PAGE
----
Text messaging can be lifesaving

September 08, 2014

By Kathy Gilbert*

If you have been without clean water for three days, a text message from a United Methodist pastor that the church’s borehole has been certified as safe to drink is lifesaving.

Priscilla Muzerengwa gave that example of how she has used Frontline SMS, a free text-messaging program, in East Zimbabwe. She introduced the program’s inventor, Ken Banks, on the second day of the Game Changers Summit 2014. More than 240 people from nine countries are attending the Sept. 3-5 meeting about using technology for social good. United Methodist Communications is hosting.

Frontline SMS allows Muzerengwa and many others in Africa to send out messages to a large database in a short amount of time. Time is often the difference between life and death.

Banks wrote the code for Frontline in six weeks, on his wife’s kitchen table in Finland. The idea for the product came to him after he spent many years working in Africa.

Frontline is software that is free and works on a laptop or mobile phone in any remote area. “Even if you only have one bar,” he added. Since its invention in 2005, Frontline has been used in 180 countries to give people vital information in emergencies and in everyday life.

Muzerengwa said more people are visiting clinics because they get a message telling them when a doctor will be available.

“Imagine walking 50 kilometers (more than 30 miles) to see a doctor, only to be told the doctor is not in. Walk home another 50 kilometers and come back tomorrow, maybe the doctor will be available then.”

She also talked about how the text messages extend pastoral care. “If your mother passes away on Monday, you might have to wait until the next Sunday before anyone finds out. No one comes to stand with you; it is bringing church members together in times of need.”

Banks and other successful ICT4D innovators often have no money, no plan and no authority—they just see a problem and try to figure out a way to solve it. Key to that is doing it with knowledge of the people who will use the products. ITC4D stands for information and communications technology for development.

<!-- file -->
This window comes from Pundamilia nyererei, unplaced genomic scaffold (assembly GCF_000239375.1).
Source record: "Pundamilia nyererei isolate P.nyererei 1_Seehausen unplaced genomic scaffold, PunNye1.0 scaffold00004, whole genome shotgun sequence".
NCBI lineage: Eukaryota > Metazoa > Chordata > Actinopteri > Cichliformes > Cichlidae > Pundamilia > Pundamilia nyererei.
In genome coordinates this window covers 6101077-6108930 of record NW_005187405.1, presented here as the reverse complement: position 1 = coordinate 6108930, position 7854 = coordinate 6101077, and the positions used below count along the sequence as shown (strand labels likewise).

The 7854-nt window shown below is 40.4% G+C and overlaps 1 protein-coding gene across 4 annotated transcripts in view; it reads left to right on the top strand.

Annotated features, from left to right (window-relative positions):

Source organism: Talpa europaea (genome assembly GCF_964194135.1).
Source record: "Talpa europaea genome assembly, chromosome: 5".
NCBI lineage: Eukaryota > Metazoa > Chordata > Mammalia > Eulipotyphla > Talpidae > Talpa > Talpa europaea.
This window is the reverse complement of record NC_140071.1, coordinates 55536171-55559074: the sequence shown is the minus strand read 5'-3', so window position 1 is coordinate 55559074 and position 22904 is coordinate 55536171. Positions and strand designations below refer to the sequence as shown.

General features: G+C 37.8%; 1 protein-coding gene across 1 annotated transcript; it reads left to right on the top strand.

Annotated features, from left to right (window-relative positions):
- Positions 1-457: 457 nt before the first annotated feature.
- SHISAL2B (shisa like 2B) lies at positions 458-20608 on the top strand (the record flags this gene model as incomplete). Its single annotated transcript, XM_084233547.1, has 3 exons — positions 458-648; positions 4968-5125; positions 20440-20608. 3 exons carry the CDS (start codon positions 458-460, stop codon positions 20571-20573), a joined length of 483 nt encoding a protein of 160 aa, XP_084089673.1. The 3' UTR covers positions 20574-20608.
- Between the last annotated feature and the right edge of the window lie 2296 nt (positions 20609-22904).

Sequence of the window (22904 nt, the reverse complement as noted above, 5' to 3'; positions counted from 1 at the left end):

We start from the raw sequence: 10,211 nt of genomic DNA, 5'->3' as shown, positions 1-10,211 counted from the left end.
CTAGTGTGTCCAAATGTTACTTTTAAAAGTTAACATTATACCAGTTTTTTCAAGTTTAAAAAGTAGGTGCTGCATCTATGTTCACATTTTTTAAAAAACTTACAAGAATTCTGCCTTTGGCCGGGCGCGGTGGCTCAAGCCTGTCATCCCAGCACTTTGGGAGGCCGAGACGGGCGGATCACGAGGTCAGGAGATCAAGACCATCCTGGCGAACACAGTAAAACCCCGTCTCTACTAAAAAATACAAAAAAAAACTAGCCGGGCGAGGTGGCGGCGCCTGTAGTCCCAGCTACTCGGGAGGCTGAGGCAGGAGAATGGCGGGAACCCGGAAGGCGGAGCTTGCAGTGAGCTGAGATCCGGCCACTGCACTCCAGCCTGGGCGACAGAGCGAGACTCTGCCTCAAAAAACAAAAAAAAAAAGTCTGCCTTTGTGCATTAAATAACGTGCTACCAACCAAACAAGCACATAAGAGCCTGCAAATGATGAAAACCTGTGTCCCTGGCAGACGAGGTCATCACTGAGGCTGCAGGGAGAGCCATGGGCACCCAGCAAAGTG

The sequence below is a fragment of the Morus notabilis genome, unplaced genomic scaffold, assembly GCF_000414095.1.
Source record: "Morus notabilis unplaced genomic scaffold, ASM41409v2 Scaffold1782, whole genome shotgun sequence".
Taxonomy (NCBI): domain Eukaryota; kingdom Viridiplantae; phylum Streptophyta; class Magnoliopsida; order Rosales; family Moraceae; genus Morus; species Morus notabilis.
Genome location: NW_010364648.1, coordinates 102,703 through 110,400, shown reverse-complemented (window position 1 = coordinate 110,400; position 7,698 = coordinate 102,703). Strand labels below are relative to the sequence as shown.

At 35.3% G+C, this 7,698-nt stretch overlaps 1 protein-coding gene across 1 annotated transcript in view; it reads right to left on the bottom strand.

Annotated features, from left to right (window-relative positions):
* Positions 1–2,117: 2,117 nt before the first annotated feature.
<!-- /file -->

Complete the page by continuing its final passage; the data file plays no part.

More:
“Do not design solutions to problems you don’t understand,” he said, adding that good ideas are based on reality and support from the community.


Information and communications technology can help those left behind by the technological revolution.

Get ideas on how to be part of this innovative, technology-based mission.

Join the conversation at:

#ICT4DSummit14 on Twitter orFacebook.

The energy divide

The Rev. Betty Kazadi Musau, an ordained elder and health care worker in the Democratic Republic of Congo, said simply, “Power is life.”

“Can you imagine in the 21st century, doctors performing C-sections by candles?”

Musau was part of a panel discussing solutions to technologies where unstable and limited electricity is a daily problem.

“It is not a digital divide, it is an energy divide,” said Bruce Baikie, who leads Inveneo, a company that provides technical guidance and hands-on training to bring Internet access to hard-to-reach schools in places like Haiti.

A partnership between the North Katanga Conference and the Church of the Resurrection in Leawood, Kansas, got a boost to their work to supply solar panels to a United Methodist public health school in Kamina, after Musau’s passionate presentation.

At the end of the panel presentation, the Rev. Cayce Stapp announced the Church of the Resurrection would match a collection taken from the participants of the summit.

The Rev. N. Neelley Hicks of United Methodist Communications told the gathering an offering of $1,629 was collected. “That means the Kamina solar project will get over $3,000.”

Gilbert is a multimedia news reporter for United Methodist News Service. Contact them at (615) 742-5470 or newsdesk@umcom.org